With federal pandemic aid in their hands, farmers and ranchers borrowed far less money than usual from ag bankers during the opening months of this year for equipment, livestock, and operating expenses, according to a Federal Reserve survey of commercial lenders.
Farm income and land values surged in the closing months of 2020, lifted by higher commodity prices and large federal payments, according to farm lenders across the Midwest and Plains. With the commodity rally expected to persist, the farm economy was in its best shape in years, said the …
Government payments have improved the outlook for farm finances, but like the general economy, that outlook remains highly uncertain amid the pandemic, said a Federal Reserve report on Thursday.
Although ag bankers in the Midwest and Plains say the administration's multibillion-dollar trade war payments were a boon to farmers and ranchers, some lenders are still concerned about underlying weaknesses in the sector.
For three decades, the cycle was predictable for agricultural bankers: Farmers would use money from the sale of crops harvested in the fall to pay down their debts during the winter. But this year broke the pattern. Farm debt increased during the first quarter, said the Federal Reserve in a report that pointed to trade disputes and burdensome crop stockpiles as the likely causes.
Agricultural bankers are slowly raising the interest rate on loans to farmers and ranchers, with the largest increases on the short-term operating loans that account for 60 percent of new, non-real estate farm loans at the banks, said the Ag Finance Databook published by the Kansas City Federal Reserve Bank. "Although farm debt also has continued to rise alongside higher rates, the increase in interest expense has remained relatively small."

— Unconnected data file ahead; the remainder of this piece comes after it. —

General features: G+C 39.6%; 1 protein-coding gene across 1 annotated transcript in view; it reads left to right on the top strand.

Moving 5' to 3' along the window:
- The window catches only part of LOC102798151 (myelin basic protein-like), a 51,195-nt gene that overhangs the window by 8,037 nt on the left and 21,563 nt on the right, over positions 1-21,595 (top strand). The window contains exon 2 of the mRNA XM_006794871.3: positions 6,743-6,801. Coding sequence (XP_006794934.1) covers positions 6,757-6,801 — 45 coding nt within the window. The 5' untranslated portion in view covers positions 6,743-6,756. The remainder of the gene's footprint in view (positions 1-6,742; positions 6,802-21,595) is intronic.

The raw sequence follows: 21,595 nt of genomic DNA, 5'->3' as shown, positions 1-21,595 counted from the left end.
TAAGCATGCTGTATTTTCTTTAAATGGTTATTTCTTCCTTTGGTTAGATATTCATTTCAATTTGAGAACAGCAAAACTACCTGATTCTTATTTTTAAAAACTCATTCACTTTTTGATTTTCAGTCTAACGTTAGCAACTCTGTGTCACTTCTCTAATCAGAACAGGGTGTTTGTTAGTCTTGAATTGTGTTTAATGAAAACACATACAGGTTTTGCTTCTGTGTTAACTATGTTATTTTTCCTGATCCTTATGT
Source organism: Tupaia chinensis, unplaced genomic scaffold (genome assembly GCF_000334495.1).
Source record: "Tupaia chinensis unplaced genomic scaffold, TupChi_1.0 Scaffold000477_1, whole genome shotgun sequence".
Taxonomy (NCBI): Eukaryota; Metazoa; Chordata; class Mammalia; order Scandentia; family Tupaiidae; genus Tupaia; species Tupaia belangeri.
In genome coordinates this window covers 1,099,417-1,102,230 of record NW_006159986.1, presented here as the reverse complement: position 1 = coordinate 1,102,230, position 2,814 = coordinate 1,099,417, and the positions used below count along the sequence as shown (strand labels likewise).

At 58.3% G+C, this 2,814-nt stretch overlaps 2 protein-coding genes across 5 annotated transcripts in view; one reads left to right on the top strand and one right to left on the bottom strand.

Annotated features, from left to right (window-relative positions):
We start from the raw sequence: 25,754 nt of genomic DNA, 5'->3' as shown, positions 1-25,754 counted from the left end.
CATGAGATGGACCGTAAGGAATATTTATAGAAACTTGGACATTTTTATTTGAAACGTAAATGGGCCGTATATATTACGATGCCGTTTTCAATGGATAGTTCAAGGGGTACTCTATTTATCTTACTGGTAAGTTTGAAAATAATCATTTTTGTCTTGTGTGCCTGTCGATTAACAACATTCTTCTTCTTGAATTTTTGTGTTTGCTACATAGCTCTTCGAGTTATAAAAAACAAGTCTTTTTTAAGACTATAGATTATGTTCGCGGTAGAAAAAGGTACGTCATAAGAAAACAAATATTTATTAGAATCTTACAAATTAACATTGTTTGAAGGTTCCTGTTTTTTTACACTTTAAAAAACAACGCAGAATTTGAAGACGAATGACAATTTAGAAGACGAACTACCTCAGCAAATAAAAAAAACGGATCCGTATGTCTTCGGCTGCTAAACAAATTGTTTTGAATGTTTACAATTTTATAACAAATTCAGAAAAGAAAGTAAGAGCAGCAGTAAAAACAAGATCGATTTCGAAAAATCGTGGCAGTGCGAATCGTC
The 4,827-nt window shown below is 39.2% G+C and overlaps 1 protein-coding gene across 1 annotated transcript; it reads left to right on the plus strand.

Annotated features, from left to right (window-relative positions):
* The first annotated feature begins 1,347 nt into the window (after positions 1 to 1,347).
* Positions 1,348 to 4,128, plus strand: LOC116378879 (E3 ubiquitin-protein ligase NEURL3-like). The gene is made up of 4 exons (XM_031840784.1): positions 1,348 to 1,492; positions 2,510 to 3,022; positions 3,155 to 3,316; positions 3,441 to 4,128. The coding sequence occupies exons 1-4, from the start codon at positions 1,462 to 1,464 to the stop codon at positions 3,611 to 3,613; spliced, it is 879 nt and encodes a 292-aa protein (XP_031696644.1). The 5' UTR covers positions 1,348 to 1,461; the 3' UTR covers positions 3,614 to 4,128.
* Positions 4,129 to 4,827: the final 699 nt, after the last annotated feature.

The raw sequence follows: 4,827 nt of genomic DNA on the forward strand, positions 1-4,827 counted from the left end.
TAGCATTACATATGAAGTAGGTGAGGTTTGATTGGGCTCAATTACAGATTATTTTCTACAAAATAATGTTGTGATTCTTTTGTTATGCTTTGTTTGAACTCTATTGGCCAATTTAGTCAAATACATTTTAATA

Farm lending has stabilized in the face of low agricultural profit margins, says a quarterly Federal Reserve report on ag banks. Operating loans, to pay day-to-day expenses, have accounted for nearly 60 percent of non-real-estate loans for the past year, "the highest in the 40 year survey history," says the report of conditions nationwide.
For the first time since the summer of 2015, farmland values in the Midwest are holding steady, says the Chicago Federal Reserve Bank. In a quarterly survey, agricultural bankers told the regional Fed that they expect land values to remain stable through spring.
Agricultural credit conditions throughout the Tenth Federal Reserve District of western Missouri, Nebraska, Kansas, Oklahoma, Wyoming, Colorado and northern New Mexico continued to deteriorate in the second quarter of 2016, the Federal Reserve Bank of Kansas City reported, and bankers "expect farm income to remain weak in the third quarter."